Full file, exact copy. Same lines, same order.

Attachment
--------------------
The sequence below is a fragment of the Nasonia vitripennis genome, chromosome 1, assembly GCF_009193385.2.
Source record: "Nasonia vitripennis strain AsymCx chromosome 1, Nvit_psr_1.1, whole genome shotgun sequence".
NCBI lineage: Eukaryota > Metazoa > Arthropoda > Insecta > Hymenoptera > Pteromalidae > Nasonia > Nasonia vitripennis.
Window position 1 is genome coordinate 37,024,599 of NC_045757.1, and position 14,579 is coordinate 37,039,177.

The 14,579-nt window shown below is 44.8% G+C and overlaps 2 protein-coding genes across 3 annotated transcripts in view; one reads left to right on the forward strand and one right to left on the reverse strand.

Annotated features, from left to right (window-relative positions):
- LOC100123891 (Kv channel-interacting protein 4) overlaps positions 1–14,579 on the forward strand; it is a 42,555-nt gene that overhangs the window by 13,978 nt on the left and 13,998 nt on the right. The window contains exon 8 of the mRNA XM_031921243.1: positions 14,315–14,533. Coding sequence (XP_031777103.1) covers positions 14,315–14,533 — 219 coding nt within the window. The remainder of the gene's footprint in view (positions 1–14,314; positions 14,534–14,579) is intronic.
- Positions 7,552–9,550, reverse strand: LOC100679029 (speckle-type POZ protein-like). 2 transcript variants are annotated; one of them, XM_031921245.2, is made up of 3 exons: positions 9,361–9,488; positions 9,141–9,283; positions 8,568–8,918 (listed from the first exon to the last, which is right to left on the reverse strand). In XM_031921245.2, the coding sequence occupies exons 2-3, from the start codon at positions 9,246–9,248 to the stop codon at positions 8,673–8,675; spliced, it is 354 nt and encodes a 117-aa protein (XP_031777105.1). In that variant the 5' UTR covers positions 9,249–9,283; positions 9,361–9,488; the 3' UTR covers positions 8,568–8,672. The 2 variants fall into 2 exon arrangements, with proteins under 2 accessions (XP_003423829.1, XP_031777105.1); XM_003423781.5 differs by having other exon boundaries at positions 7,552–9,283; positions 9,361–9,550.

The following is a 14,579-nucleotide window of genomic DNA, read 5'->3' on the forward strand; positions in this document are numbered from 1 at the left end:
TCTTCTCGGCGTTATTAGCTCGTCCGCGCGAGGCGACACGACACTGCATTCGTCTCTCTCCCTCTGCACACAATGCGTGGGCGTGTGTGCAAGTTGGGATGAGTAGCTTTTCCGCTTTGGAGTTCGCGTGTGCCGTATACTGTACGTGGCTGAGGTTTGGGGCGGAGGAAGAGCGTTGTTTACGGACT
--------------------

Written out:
The sequence below is a fragment of the Nasonia vitripennis genome, chromosome 1, assembly GCF_009193385.2.
Source record: "Nasonia vitripennis strain AsymCx chromosome 1, Nvit_psr_1.1, whole genome shotgun sequence".
NCBI lineage: Eukaryota > Metazoa > Arthropoda > Insecta > Hymenoptera > Pteromalidae > Nasonia > Nasonia vitripennis.
Window position 1 is genome coordinate 37,024,599 of NC_045757.1, and position 14,579 is coordinate 37,039,177.

The 14,579-nt window shown below is 44.8% G+C and overlaps 2 protein-coding genes across 3 annotated transcripts in view; one reads left to right on the forward strand and one right to left on the reverse strand.

Annotated features, from left to right (window-relative positions):
- LOC100123891 (Kv channel-interacting protein 4) overlaps positions 1–14,579 on the forward strand; it is a 42,555-nt gene that overhangs the window by 13,978 nt on the left and 13,998 nt on the right. The window contains exon 8 of the mRNA XM_031921243.1: positions 14,315–14,533. Coding sequence (XP_031777103.1) covers positions 14,315–14,533 — 219 coding nt within the window. The remainder of the gene's footprint in view (positions 1–14,314; positions 14,534–14,579) is intronic.
- Positions 7,552–9,550, reverse strand: LOC100679029 (speckle-type POZ protein-like). 2 transcript variants are annotated; one of them, XM_031921245.2, is made up of 3 exons: positions 9,361–9,488; positions 9,141–9,283; positions 8,568–8,918 (listed from the first exon to the last, which is right to left on the reverse strand). In XM_031921245.2, the coding sequence occupies exons 2-3, from the start codon at positions 9,246–9,248 to the stop codon at positions 8,673–8,675; spliced, it is 354 nt and encodes a 117-aa protein (XP_031777105.1). In that variant the 5' UTR covers positions 9,249–9,283; positions 9,361–9,488; the 3' UTR covers positions 8,568–8,672. The 2 variants fall into 2 exon arrangements, with proteins under 2 accessions (XP_003423829.1, XP_031777105.1); XM_003423781.5 differs by having other exon boundaries at positions 7,552–9,283; positions 9,361–9,550.

The following is a 14,579-nucleotide window of genomic DNA, read 5'->3' on the forward strand; positions in this document are numbered from 1 at the left end:
TCTTCTCGGCGTTATTAGCTCGTCCGCGCGAGGCGACACGACACTGCATTCGTCTCTCTCCCTCTGCACACAATGCGTGGGCGTGTGTGCAAGTTGGGATGAGTAGCTTTTCCGCTTTGGAGTTCGCGTGTGCCGTATACTGTACGTGGCTGAGGTTTGGGGCGGAGGAAGAGCGTTGTTTACGGACT